Friendly House first opened its doors in 1920 as a small three-room settlement house with a mission to promote neighborhood health and welfare, particularly for recent immigrants. From the start, Friendly House was committed to being flexible and responsive, providing services with local input and drawing employees from local neighborhoods.
Early programs included a pre-school nursery, Red Cross first aid, singing, sewing, well-baby and dental clinics, and recreation for school-aged children. In 1966, Friendly House received its first major federal grant to provide social services to 2,000 seniors, teens and families. READ MORE…
The current Friendly House building at 36 Wall Street was constructed in the early 1970’s with design input from the community. A Head Start program and a new child feeding program opened at the new site, and Friendly House became the first agency in Massachusetts to distribute USDA surplus food to families. In 1983, the agency opened an emergency shelter for homeless families at 36 Wall Street, and in 1988, opened the Frances Perkins Transitional Home at 16-18 Cottage Street.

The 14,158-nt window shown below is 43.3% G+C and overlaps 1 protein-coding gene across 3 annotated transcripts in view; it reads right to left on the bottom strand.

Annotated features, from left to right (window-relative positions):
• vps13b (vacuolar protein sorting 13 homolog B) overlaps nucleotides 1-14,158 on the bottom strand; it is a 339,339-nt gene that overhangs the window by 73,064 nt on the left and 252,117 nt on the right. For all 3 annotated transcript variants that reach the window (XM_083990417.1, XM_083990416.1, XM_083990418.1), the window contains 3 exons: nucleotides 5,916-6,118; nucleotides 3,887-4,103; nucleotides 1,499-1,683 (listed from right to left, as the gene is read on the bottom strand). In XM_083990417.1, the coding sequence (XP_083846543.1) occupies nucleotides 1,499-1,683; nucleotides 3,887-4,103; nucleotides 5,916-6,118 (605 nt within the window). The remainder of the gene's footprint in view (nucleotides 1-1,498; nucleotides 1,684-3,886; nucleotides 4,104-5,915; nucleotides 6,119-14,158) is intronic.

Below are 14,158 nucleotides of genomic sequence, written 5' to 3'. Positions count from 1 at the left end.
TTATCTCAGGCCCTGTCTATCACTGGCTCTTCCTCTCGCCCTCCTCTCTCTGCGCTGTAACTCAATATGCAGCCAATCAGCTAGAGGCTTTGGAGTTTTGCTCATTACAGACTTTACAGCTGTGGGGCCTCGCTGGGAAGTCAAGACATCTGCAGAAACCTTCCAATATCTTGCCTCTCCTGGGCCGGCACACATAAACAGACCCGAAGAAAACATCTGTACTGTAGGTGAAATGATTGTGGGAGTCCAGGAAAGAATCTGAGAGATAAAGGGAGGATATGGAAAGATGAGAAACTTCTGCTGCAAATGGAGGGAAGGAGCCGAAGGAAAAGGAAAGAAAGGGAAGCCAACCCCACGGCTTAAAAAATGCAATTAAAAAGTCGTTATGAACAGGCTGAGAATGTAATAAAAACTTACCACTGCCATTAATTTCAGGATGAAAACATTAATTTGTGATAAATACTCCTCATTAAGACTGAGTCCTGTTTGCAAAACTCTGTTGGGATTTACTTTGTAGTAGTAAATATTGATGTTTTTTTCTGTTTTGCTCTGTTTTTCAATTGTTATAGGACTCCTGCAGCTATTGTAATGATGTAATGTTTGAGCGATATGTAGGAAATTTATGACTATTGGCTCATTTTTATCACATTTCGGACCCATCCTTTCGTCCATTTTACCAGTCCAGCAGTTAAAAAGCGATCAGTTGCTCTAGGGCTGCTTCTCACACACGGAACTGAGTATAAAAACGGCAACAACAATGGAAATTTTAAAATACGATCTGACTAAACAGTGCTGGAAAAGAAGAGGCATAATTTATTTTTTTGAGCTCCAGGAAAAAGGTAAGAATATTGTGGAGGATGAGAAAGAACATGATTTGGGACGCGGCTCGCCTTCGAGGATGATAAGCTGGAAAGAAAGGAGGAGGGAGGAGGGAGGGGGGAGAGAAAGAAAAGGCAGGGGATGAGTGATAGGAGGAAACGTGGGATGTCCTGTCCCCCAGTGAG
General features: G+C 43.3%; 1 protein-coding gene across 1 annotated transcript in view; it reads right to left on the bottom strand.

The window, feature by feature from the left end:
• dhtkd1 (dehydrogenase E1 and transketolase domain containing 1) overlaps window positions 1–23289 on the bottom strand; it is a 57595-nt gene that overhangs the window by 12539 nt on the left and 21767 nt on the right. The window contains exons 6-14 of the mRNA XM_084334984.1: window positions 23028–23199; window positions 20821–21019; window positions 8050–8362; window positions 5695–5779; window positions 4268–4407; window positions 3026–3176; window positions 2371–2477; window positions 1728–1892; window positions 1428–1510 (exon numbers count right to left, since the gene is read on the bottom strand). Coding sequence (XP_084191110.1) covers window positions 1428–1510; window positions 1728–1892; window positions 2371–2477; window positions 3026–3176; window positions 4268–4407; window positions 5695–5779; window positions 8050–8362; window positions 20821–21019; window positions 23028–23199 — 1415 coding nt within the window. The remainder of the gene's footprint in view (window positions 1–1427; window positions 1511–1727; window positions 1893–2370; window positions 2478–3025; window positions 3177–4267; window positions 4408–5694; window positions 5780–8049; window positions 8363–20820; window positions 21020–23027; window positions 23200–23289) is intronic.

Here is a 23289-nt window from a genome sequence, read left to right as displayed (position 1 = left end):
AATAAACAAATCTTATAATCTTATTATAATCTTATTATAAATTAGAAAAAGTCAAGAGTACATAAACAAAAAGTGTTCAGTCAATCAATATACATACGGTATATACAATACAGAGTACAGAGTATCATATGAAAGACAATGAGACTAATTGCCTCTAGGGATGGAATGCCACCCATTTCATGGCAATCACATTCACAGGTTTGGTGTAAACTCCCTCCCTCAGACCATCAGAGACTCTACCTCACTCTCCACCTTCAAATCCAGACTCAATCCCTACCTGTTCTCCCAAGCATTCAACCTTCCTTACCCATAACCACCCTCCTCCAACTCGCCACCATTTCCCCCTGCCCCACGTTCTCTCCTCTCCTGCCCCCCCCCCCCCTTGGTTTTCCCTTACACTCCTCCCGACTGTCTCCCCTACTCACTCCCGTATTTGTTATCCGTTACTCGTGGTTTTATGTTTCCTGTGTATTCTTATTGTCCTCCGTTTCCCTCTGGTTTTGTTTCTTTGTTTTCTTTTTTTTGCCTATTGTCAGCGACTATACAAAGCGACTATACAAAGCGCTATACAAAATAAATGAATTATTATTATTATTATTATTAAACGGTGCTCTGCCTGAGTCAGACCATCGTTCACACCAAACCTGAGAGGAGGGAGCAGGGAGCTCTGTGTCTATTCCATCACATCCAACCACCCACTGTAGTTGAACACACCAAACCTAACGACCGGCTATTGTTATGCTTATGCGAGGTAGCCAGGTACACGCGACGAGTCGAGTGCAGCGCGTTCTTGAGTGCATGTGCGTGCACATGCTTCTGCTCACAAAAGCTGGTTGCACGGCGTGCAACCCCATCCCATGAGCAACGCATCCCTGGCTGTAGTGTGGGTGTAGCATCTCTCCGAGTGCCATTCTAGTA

With many programmatic changes over the past century, the settlement house principles of solidarity with and empowerment to those being served has remained core to Friendly House’s culture and approach to programs.
Gordon Hargrove lead Friendly House as its Executive Director for an extraordinary six decades, steering the organization through a myriad of social and economic changes while significantly expanding the programs and reach throughout the city of Worcester. His father, Gordon Hargrove Sr, served as the superintendent of the Ionic Avenue Boys Club of Worcester. Following this example, Gordon began volunteering with Friendly House’s youth programs in 1957, ultimately becoming Executive Director in 1969.
Focused on meeting the ‘whole’ needs of families for food, housing, employment, community, and opportunities for youth, he was an avid proponent of the Friendly House model, becoming an internationally-recognized expert on settlement houses. Mr. Hargrove has visited settlement house-style agencies from the Middle East to South America and served as a leading voice in national and international settlement house organizations. Within his hometown of Worcester, Gordon Hargrove’s impact is immeasurable. He is justly famous for his personal approach, his selfless nature and for countless acts of personal charity.
Date of Award
Open Access Dissertation
Doctor of Education (Ed.D.)
Hargrove, Gordon P., “Changing roles for a settlement house in a New England city : 1965-1990.” (1992). Doctoral Dissertations 1896 – February 2014. 4865.